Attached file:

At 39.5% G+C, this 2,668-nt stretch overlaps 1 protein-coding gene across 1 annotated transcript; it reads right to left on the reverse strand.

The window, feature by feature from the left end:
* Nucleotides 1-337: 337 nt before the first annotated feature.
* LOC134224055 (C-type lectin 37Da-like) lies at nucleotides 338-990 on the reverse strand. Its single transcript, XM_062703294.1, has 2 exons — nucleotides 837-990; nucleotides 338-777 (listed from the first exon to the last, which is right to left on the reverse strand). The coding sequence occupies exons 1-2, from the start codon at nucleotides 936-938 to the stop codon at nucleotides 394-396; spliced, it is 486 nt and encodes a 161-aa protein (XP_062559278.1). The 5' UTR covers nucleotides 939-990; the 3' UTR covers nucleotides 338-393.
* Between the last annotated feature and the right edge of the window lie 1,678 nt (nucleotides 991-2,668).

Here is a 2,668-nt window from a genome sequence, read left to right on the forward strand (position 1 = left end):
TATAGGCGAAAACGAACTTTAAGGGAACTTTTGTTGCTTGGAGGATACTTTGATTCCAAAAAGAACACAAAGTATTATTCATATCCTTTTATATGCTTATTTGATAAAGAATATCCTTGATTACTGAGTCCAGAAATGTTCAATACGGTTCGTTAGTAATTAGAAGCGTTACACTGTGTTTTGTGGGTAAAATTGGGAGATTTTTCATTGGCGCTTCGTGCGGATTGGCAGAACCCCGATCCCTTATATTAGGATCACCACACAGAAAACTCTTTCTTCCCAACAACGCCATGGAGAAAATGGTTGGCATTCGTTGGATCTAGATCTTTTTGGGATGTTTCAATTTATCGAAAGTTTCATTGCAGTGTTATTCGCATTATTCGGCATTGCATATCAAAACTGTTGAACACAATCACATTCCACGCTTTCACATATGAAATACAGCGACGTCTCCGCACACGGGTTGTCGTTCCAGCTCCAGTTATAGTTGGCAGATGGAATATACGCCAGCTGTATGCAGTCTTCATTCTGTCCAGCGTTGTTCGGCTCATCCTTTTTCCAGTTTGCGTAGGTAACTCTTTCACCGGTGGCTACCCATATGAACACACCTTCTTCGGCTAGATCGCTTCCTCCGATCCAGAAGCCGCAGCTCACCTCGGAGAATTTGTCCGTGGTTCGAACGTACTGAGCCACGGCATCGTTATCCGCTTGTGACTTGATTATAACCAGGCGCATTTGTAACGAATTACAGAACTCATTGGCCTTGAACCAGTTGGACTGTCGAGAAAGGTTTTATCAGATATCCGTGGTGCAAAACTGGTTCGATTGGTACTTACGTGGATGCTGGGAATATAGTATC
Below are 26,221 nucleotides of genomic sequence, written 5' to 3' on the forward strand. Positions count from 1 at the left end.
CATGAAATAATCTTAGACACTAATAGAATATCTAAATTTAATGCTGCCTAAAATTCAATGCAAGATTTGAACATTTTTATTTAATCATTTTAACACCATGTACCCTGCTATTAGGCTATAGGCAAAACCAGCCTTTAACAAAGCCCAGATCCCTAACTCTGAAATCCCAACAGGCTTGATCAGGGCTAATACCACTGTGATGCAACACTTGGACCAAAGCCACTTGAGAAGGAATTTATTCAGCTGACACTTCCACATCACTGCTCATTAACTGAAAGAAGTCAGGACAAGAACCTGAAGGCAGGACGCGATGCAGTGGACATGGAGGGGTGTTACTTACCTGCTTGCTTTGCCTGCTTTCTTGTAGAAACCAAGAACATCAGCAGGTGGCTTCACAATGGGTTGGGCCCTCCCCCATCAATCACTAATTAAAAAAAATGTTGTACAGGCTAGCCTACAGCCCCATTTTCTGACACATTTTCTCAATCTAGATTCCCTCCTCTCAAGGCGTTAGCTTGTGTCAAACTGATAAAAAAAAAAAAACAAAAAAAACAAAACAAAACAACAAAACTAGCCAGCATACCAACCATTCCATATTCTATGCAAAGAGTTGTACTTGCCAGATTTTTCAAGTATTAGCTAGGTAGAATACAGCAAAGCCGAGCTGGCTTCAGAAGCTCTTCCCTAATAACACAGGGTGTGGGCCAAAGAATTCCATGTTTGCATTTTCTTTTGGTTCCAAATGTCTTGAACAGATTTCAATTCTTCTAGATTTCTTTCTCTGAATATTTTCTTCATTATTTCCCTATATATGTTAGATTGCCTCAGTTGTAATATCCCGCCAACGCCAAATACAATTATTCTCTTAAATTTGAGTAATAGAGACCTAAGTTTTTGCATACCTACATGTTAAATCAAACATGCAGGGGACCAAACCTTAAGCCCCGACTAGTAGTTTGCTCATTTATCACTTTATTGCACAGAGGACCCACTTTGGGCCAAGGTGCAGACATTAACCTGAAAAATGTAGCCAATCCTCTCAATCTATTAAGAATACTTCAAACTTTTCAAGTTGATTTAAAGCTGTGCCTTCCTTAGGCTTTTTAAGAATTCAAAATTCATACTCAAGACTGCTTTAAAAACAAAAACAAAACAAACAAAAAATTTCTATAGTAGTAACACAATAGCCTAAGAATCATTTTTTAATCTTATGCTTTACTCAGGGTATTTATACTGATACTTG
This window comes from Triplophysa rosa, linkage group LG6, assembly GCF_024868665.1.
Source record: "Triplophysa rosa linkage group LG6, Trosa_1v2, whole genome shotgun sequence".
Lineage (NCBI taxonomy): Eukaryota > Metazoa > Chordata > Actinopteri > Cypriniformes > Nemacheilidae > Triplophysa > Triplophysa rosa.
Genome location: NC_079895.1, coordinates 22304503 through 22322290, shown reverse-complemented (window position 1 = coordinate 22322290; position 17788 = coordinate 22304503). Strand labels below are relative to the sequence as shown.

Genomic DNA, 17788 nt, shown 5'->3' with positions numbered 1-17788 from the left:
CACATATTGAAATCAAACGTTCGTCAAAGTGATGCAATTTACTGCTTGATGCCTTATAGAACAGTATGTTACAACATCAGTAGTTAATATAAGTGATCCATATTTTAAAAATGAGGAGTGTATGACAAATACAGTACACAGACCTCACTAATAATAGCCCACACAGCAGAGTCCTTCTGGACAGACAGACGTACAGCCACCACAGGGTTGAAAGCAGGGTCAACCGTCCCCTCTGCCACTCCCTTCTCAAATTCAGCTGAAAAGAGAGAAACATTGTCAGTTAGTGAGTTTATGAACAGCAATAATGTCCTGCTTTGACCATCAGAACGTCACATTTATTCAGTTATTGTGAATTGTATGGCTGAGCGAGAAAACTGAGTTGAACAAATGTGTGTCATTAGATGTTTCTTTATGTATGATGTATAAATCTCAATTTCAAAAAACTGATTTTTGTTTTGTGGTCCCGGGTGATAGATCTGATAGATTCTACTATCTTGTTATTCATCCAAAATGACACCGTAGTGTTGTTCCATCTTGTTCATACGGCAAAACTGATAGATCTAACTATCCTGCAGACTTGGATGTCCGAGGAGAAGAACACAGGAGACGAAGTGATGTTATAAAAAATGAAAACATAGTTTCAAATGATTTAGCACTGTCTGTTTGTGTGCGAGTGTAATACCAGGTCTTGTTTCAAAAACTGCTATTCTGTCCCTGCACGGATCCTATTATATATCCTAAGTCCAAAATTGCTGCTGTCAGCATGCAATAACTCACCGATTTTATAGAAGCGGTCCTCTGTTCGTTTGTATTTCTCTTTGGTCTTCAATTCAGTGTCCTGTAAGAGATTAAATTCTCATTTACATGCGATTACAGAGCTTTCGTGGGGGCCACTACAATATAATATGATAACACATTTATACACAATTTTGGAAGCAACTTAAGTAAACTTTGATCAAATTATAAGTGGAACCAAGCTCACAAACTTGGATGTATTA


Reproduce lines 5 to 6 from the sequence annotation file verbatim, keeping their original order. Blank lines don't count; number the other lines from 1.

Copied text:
* Between the last annotated feature and the right edge of the window lie 1,678 nt (nucleotides 991-2,668).

Here is a 2,668-nt window from a genome sequence, read left to right on the forward strand (position 1 = left end):